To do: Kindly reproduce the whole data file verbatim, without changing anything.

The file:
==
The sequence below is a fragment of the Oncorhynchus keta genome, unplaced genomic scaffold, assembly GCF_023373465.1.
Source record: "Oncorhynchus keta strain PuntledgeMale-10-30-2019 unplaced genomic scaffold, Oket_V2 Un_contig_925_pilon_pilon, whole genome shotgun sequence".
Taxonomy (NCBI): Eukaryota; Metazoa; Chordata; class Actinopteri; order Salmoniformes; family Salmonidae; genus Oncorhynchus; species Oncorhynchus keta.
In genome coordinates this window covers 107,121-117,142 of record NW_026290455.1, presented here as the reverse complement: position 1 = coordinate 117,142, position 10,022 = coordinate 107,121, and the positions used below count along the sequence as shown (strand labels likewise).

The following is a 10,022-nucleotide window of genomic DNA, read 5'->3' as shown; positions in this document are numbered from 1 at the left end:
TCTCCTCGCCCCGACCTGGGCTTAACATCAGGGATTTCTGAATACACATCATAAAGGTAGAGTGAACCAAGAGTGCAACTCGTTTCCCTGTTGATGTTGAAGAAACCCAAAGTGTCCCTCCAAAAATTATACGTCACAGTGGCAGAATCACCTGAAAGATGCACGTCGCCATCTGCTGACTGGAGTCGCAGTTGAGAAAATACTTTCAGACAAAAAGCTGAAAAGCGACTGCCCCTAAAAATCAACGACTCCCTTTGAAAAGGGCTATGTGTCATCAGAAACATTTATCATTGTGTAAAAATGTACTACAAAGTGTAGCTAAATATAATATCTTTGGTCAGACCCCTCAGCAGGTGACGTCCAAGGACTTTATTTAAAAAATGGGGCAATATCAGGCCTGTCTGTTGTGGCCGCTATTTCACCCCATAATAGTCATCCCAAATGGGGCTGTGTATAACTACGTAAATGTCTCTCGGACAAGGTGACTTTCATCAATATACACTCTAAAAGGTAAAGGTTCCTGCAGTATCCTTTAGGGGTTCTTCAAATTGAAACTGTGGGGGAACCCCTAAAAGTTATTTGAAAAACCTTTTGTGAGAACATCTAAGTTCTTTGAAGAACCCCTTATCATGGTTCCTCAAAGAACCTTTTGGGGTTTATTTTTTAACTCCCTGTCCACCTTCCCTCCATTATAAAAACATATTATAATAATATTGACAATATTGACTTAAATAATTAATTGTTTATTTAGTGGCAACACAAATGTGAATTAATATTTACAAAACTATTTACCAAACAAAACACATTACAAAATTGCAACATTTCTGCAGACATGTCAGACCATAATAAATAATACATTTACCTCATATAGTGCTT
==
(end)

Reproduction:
The sequence below is a fragment of the Oncorhynchus keta genome, unplaced genomic scaffold, assembly GCF_023373465.1.
Source record: "Oncorhynchus keta strain PuntledgeMale-10-30-2019 unplaced genomic scaffold, Oket_V2 Un_contig_925_pilon_pilon, whole genome shotgun sequence".
Taxonomy (NCBI): Eukaryota; Metazoa; Chordata; class Actinopteri; order Salmoniformes; family Salmonidae; genus Oncorhynchus; species Oncorhynchus keta.
In genome coordinates this window covers 107,121-117,142 of record NW_026290455.1, presented here as the reverse complement: position 1 = coordinate 117,142, position 10,022 = coordinate 107,121, and the positions used below count along the sequence as shown (strand labels likewise).

The following is a 10,022-nucleotide window of genomic DNA, read 5'->3' as shown; positions in this document are numbered from 1 at the left end:
TCTCCTCGCCCCGACCTGGGCTTAACATCAGGGATTTCTGAATACACATCATAAAGGTAGAGTGAACCAAGAGTGCAACTCGTTTCCCTGTTGATGTTGAAGAAACCCAAAGTGTCCCTCCAAAAATTATACGTCACAGTGGCAGAATCACCTGAAAGATGCACGTCGCCATCTGCTGACTGGAGTCGCAGTTGAGAAAATACTTTCAGACAAAAAGCTGAAAAGCGACTGCCCCTAAAAATCAACGACTCCCTTTGAAAAGGGCTATGTGTCATCAGAAACATTTATCATTGTGTAAAAATGTACTACAAAGTGTAGCTAAATATAATATCTTTGGTCAGACCCCTCAGCAGGTGACGTCCAAGGACTTTATTTAAAAAATGGGGCAATATCAGGCCTGTCTGTTGTGGCCGCTATTTCACCCCATAATAGTCATCCCAAATGGGGCTGTGTATAACTACGTAAATGTCTCTCGGACAAGGTGACTTTCATCAATATACACTCTAAAAGGTAAAGGTTCCTGCAGTATCCTTTAGGGGTTCTTCAAATTGAAACTGTGGGGGAACCCCTAAAAGTTATTTGAAAAACCTTTTGTGAGAACATCTAAGTTCTTTGAAGAACCCCTTATCATGGTTCCTCAAAGAACCTTTTGGGGTTTATTTTTTAACTCCCTGTCCACCTTCCCTCCATTATAAAAACATATTATAATAATATTGACAATATTGACTTAAATAATTAATTGTTTATTTAGTGGCAACACAAATGTGAATTAATATTTACAAAACTATTTACCAAACAAAACACATTACAAAATTGCAACATTTCTGCAGACATGTCAGACCATAATAAATAATACATTTACCTCATATAGTGCTT